Trip Report: Good Times on Northwest’s Aging Aircraft

Considering how much we were talking about aging aircraft last week, it’s fitting that I flew the king of aging aircraft this past weekend . . . Northwest Airlines. Sure, our flight home was on a relatively new 8 year old A319, but our other two flights were on a 22 year old 757 and a pristine, nearly 39 year old DC-9. Did I feel unsafe because they were older? Not at all.

Even more surprising than that, this was a pretty good experience flying Northwest, an airline I hadn’t flown in six years (on purpose). For this trip, we needed to be in Indy on Saturday but we didn’t want to miss any work. That meant we had to take a Friday night redeye. Our original plans to fly Midwest were foiled when they started slashing their flights, so we had to look for other options. In the end, we settled on Northwest and paid $320 each to fly. Why did we choose them? Two reasons:

  1. Their Detroit hub has a great early morning operation that allowed us to get in to Indy 2 hours before anyone else could get us there. (This is a nice competitive advantage for them)

  2. On the way home, we could take the only nonstop around

Let’s get into the details.


August 22, 2008
Northwest #338 Lv Los Angeles (LAX) 1000p Arr Detroit (DTW) 515a
LAX: Gate 27, Runway 24L, Dept OT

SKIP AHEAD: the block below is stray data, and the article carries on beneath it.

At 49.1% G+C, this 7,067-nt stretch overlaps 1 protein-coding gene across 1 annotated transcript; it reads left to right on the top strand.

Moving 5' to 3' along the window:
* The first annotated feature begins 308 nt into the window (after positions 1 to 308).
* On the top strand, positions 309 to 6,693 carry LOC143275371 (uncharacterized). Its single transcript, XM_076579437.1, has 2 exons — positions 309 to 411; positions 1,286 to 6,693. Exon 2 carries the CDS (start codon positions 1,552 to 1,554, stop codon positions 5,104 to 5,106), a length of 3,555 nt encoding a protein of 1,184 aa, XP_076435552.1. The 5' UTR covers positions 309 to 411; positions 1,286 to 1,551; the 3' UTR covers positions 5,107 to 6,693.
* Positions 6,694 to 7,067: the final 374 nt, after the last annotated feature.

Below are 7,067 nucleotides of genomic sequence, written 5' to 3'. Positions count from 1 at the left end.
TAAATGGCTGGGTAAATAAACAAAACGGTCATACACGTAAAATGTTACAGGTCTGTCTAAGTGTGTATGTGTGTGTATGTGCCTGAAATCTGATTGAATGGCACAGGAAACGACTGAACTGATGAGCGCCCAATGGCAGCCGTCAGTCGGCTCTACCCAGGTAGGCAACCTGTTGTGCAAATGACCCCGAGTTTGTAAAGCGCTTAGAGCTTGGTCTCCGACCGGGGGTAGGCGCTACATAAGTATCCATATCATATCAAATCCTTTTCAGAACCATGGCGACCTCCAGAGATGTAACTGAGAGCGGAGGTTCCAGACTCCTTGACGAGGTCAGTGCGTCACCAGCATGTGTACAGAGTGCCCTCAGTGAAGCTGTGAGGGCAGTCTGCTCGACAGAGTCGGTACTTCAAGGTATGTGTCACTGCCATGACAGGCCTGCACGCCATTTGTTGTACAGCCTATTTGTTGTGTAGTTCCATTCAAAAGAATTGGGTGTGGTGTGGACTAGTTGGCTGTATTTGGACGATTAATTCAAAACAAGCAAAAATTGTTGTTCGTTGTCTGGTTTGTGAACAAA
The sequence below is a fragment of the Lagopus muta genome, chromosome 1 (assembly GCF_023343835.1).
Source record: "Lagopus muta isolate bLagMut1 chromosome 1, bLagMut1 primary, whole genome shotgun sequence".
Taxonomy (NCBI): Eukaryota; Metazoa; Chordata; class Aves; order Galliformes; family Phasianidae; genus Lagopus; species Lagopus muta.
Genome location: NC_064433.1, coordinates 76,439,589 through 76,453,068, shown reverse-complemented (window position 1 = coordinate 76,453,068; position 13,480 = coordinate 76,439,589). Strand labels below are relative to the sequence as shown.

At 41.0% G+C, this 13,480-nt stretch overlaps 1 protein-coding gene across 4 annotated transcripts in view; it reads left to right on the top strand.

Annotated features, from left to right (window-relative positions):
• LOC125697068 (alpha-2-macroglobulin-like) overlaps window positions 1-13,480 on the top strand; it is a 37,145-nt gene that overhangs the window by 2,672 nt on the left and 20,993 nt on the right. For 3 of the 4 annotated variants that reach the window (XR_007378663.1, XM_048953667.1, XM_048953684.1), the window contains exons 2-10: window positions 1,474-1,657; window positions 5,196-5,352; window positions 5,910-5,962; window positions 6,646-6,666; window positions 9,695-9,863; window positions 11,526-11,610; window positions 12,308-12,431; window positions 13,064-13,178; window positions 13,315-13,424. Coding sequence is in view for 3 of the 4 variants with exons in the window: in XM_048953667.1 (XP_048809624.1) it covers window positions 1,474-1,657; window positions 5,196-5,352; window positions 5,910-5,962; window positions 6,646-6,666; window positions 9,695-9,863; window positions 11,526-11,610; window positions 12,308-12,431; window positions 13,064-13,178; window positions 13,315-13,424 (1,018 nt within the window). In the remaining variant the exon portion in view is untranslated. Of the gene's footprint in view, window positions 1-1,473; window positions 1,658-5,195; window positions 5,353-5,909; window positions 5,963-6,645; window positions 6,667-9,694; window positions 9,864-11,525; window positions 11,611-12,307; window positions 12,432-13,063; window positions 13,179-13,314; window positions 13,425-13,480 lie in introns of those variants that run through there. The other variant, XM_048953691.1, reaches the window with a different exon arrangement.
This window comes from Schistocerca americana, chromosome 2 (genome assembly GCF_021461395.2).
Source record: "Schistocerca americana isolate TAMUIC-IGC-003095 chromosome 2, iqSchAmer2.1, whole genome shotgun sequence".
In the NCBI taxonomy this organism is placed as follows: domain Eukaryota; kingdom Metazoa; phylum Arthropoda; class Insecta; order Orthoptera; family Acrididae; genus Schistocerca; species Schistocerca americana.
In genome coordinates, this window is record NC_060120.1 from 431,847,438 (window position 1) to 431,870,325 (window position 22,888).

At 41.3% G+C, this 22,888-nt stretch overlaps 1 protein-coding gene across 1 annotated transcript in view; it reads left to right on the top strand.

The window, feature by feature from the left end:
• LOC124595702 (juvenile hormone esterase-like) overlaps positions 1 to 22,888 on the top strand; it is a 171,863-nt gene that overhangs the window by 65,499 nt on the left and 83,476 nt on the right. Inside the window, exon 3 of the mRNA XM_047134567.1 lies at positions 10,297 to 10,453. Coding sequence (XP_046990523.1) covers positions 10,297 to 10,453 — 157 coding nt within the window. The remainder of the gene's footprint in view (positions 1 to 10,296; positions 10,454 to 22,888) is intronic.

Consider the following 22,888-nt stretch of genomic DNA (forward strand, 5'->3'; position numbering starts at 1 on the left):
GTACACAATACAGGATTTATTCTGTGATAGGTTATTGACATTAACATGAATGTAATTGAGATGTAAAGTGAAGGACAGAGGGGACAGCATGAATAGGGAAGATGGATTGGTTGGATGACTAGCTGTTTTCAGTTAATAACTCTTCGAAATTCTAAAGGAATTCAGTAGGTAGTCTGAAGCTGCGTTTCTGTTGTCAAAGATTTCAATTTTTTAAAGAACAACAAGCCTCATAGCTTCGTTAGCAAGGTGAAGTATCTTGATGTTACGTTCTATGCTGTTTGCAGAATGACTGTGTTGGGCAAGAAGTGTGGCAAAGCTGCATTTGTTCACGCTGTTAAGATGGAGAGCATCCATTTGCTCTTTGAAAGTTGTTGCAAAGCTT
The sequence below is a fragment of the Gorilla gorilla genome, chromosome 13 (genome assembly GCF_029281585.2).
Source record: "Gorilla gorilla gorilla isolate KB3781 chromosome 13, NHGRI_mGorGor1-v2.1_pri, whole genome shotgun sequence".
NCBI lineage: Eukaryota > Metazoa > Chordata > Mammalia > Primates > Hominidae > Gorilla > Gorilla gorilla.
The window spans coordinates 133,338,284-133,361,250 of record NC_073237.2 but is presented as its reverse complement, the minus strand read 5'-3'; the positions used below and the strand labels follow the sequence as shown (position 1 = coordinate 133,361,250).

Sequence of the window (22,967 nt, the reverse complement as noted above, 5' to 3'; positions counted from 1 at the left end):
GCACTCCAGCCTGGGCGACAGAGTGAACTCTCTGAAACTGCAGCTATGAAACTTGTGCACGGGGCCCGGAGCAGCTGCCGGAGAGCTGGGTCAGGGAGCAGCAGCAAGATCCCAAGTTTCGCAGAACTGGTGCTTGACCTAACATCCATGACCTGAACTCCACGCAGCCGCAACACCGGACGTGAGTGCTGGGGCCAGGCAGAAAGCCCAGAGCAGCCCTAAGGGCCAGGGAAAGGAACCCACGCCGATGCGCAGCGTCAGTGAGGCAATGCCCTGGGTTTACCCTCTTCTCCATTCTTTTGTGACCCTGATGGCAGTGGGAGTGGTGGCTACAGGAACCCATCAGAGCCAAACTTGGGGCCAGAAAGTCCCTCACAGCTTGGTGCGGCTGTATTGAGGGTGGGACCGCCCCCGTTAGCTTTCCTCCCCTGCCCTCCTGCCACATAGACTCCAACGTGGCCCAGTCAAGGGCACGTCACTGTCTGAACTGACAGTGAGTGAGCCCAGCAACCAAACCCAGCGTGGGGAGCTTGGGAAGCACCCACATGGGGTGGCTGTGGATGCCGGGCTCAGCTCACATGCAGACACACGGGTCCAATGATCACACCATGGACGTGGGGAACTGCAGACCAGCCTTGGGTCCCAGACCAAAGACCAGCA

DTW: Gate A34, Runway 22L(?), Arr 20m Early
Aircraft: N515US, Boeing 757-251, Silver Compass, 100% Full
Seat: 41A
Flight Time: 3h38m

It was no secret that I wasn’t looking forward to this flight. A sub-4 hour redeye meant that I wouldn’t be getting much sleep at all that night. We arrived at LAX about an hour early and despite an annoyingly slow ID checker who felt the need to comment on everyone’s photos (I apparently look better in person), it only took 10 minutes to get through security.

Terminal 2 was absolutely hopping that night. There was a delayed Virgin Atlantic flight to London, a late night Air France trip to Paris, one of the Air New Zealand runs to Auckland, and a mass of humanity. They started boarding our jam-packed flight with pre-boarding, First Class, and elite members. Then instead of tiered boarding, they just called for “all rows” and a huge pile of people lined up to board. Not sure why Northwest has given up on structured boarding, but this was how they handled every flight on this trip. Needless to say, telling 200 people to board at once is not exactly the best way to keep stress levels low.